City cracks down on distracted drivers

A two-day campaign against cell-phone use by motorists nets big results.

April 07, 2011|By Gretchen Meier,

After two days of heavy enforcement this week, 39 Burbank drivers went home with $159 citations as part of a statewide crackdown on driving while distracted.

The Burbank Police Department joined law enforcement agencies throughout the state as part of the state’s inaugural Distracted Driving Awareness Month to conduct zero-tolerance enforcement efforts on Monday and Tuesday. The turnout was dedicated to enforcing the law banning use of handheld cell phones while behind the wheel.

The National Highway Traffic Safety Administration identified texting and cell phone use while driving as the fastest growing and most visible distraction in collisions.


“We take the issue of distracted driving very seriously,” Burbank Police Chief Scott LaChasse said in a statement. “Cell phone use and texting while driving is such a serious concern that we are putting officers on the road to enforce zero tolerance. Is that text message or cell phone call really worth $159?”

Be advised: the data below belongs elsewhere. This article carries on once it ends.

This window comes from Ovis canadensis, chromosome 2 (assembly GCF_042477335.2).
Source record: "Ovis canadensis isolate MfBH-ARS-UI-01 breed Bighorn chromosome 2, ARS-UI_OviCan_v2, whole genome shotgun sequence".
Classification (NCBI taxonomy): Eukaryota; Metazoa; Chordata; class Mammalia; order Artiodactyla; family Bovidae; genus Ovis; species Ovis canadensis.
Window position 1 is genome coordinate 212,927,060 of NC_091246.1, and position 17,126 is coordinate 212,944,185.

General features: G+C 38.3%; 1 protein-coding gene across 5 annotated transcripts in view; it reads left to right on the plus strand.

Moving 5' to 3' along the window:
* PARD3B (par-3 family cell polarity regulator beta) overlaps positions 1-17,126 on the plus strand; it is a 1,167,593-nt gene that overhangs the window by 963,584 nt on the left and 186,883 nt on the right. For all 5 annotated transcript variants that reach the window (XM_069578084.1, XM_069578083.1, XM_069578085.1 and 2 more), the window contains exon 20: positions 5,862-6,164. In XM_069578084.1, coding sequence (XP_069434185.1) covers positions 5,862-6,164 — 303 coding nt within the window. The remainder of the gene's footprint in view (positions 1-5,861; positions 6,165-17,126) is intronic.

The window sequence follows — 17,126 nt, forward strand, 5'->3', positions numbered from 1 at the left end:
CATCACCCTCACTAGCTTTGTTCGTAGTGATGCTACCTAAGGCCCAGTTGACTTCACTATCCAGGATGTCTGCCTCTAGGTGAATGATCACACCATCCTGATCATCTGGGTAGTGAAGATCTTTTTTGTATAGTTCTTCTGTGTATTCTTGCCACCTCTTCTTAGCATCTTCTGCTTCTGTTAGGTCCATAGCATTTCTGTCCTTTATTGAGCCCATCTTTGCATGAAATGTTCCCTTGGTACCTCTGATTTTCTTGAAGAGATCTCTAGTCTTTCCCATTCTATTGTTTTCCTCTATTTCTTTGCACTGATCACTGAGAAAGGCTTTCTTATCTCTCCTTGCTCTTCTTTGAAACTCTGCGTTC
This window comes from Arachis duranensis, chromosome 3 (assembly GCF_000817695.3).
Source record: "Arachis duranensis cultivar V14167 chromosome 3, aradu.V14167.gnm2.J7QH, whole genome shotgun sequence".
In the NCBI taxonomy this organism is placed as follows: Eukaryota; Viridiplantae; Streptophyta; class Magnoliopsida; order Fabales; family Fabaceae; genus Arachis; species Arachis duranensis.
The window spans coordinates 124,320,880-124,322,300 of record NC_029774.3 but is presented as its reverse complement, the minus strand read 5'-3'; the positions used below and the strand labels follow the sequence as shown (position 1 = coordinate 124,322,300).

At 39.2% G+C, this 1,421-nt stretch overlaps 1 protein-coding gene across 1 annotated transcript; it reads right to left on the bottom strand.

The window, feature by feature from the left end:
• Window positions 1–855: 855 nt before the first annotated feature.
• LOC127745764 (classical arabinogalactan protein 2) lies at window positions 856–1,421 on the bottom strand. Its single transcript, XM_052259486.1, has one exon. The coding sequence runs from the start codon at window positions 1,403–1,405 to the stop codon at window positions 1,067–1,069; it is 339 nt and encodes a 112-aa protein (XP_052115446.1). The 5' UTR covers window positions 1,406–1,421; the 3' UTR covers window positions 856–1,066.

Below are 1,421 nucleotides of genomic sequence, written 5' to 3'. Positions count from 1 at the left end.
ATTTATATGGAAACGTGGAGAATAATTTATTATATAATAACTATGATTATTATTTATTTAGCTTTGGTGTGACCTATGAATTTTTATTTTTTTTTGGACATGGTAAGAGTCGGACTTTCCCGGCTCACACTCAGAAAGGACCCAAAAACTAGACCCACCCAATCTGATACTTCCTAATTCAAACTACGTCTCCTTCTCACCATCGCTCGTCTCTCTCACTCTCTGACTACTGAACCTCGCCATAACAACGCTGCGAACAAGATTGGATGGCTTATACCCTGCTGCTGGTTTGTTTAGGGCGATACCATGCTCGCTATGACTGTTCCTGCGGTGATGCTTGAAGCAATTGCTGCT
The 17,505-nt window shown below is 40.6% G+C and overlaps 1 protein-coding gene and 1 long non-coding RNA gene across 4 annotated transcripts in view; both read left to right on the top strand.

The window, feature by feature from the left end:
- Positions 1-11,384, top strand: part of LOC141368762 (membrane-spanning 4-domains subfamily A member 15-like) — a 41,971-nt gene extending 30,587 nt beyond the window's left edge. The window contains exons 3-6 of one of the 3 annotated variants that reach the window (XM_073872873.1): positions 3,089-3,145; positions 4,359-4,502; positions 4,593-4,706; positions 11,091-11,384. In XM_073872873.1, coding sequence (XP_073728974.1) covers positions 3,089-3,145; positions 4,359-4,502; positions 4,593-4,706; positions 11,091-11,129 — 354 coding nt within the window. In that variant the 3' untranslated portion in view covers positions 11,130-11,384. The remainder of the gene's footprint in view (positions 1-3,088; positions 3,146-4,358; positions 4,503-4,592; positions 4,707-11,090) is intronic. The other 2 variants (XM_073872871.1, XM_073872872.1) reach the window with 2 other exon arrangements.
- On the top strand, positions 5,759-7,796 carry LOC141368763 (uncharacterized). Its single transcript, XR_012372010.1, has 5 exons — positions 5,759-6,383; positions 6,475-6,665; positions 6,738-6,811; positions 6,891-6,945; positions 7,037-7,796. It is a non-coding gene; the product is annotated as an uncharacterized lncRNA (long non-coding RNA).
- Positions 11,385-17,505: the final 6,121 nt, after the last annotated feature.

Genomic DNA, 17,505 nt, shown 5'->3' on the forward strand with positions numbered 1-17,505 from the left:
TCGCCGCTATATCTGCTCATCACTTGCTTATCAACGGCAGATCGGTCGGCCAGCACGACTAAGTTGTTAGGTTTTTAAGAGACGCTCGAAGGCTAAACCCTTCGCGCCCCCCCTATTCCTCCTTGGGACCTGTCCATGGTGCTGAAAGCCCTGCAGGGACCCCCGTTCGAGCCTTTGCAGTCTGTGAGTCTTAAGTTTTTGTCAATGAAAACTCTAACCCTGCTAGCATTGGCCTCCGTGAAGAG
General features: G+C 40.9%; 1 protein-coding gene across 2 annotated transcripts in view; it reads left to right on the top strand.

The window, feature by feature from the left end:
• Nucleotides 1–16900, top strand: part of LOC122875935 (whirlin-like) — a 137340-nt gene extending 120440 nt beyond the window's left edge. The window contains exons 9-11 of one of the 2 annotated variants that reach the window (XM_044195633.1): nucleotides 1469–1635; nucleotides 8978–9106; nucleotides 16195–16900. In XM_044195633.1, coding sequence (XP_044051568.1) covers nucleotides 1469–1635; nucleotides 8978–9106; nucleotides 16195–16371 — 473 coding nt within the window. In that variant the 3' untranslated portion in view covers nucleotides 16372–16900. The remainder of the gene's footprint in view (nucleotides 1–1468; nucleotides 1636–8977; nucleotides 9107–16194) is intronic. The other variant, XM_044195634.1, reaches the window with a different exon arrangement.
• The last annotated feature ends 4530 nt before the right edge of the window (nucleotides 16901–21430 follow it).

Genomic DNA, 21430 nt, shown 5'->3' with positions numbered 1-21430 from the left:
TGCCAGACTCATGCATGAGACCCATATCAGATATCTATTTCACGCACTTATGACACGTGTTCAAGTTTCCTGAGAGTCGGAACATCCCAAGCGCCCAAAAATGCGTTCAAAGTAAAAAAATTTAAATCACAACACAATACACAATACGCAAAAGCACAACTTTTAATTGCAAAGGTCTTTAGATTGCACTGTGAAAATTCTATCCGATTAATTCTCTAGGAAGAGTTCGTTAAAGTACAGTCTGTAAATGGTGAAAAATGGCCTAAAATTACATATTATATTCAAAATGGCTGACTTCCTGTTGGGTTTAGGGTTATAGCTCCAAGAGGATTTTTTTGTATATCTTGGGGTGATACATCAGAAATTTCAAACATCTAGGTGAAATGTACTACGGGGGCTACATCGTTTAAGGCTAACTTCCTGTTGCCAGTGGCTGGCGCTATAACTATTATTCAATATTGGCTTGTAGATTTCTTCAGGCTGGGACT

Last year, Burbank Police issued 696 tickets to distracted drivers, or an average of less than two tickets each day. The citations issued earlier this week to 25 cell phone users, 12 texting drivers and two other who were engaging in other distractions, such as grooming, eating or adjusting electronics, show the prevalence of the problem, said Sgt. Robert Quesada.

The first citation for using a hand-held cell phone costs violators $159. Additional tickets for violating the cell phone law cost $279.

California Office of Traffic Safety officials said they hope the inaugural campaign against distracted driving will gain momentum, especially among young drivers who are more likely to become involved in fatal distracted-driving crashes.

Other campaigns, including one aimed at increasing seatbelt use among drivers and passengers, have been effective in gaining compliance, said Chris Cochran, a spokesman for the California Office of Traffic Safety.

More than 275 law enforcement agencies are participating in the state campaign, which will focus on enforcement and public education, he said.

“They see what the problem is,” Cochran said.

Enforcement will continue throughout April with two additional special enforcement days later this month.

--Veronica Rocha contributed to this report.

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